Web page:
Starting in 1946, the “Indian Claims Commission” was born, a mediating commission between the federal government and Native American groups who made claims against the nation. The commission appeared as a driving force in the study of indigenous communities by anthropologists and historians. It was necessary to know the history of these human groups to understand their claims on the territory. 

In the 1960s, some relevant studies emerged around the term “acculturation”, used by anthropology since the 1930s and which later led to the term ethnohistory. Acculturation, in its beginnings, tried to understand and discover the effects and changes generated from colonization.

By the 1970s, ethnohistory already had significant value as an area of ​​study within anthropology and history. Many of the ethnohistorians began to conduct research that went far beyond the claims cases dealt with during the days of the Indian Claims Commission in the United States. 

Related concepts

Anthropology

It is a science that is responsible for the study of the human being in terms of culture and its forms of organization and interaction. It encompasses both past and present societies.

Investigate the development and diversity that can come from ethnic groups. It emphasizes the continuity and changes of civilizations through time. It draws on the methodology of the social sciences, the human sciences, and some philosophical contributions. It is also associated with other study disciplines such as archeology and linguistics.

Archeology

It is the study of the past through the remains from human activities and past life forms. Archeology includes the study of human-made tools or instruments, machines, architectural structures, and more.

The discipline is also interested in the investigation of remote or extinct cultures. An essential part of the archaeologist’s work is to contextualize any other material studied, to know its origin. 

Historical methodology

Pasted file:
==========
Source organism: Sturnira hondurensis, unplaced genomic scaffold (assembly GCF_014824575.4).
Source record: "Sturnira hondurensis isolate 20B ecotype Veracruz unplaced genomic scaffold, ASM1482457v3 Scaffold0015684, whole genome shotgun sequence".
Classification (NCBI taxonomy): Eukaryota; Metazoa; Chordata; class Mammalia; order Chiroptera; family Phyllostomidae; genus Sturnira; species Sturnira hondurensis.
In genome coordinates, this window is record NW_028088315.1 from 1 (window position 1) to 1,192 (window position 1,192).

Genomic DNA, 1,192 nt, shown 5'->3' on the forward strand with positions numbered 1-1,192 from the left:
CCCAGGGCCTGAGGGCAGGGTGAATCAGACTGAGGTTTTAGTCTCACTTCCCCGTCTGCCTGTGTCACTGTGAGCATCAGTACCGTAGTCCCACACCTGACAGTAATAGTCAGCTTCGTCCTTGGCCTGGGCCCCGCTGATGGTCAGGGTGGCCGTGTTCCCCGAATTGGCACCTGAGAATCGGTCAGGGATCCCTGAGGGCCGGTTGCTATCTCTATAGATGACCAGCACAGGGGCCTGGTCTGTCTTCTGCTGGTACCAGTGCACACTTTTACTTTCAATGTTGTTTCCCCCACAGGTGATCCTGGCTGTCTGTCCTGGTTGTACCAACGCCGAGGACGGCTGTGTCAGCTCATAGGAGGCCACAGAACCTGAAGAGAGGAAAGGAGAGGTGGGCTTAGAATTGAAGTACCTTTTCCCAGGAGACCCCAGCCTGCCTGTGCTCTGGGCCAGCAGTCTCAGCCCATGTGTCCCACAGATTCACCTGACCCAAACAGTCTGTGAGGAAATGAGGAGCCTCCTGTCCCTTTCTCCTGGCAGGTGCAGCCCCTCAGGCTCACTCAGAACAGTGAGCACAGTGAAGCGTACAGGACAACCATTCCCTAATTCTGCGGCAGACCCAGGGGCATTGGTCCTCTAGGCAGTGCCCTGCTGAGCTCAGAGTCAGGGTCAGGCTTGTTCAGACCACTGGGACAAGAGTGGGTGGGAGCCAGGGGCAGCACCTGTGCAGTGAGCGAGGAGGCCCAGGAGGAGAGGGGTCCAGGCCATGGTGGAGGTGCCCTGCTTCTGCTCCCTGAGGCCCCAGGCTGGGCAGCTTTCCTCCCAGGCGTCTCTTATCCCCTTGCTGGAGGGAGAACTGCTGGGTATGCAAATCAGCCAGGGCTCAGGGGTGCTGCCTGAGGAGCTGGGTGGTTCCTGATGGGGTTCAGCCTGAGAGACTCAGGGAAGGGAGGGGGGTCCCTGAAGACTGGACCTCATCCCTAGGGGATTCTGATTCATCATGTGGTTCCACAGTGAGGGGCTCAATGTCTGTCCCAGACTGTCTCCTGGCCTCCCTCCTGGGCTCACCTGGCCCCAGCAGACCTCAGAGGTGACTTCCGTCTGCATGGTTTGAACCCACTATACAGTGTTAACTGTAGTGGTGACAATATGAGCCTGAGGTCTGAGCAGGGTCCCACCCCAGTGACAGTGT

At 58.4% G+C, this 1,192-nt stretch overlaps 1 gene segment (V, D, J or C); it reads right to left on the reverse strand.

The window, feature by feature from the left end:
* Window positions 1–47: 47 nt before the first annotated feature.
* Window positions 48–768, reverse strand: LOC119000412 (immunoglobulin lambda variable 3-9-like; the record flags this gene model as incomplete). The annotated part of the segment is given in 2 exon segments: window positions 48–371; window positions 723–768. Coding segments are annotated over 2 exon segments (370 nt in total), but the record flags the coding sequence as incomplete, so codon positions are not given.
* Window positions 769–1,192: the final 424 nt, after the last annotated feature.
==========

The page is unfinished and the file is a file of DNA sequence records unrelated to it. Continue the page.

It refers to all the techniques and guidelines that historians use in order to carry out historical studies. Primary resources such as documents, manuscripts, autobiographies, are some of the most used.

History, as an academic discipline, uses a narrative approach to analyze the past sequentially, helping you determine the causes and effects of certain events.

Acculturation

It is a concept used within anthropology and refers to the process in which changes in customs and beliefs occur from the interaction between two or more cultures. Acculturation can be seen reflected, for example, in the influence of European colonization on the culture of the native indigenous peoples of America. 

References

  1. Ethnohistory. Wikipedia, The Free Encyclopedia. Recovered from en.wikipedia.org
  2. Ethridge R, Schwaller J. ETHNOHISTORY JOURNAL. Recovered from ethnohistory.org
  3. Glyn E (2019). Archeology. Encyclopædia Britannica, inc. Recovered from britannica.com
  4. Turner P. Ethnohistory. The University of Texas at Austin. Recovered from repositories.lib.utexas.edu
  5. Trigger B. Ethnohistory and archeology. Recovered from ontarioarchaeology.org
  6. The keys to understanding what anthropology is. Barcelona International University Center. Recovered from unibarcelona.com
  7. Anthropology. National Autonomous University of Mexico. Recovered from politicas.unam.mx
  8. The Editors of Encyclopaedia Britannica (2018). Acculturation. Encyclopædia Britannica, inc. Recovered from britannica.com
  9. History. Wikipedia, The Free Encyclopedia. Recovered from en.wikipedia.org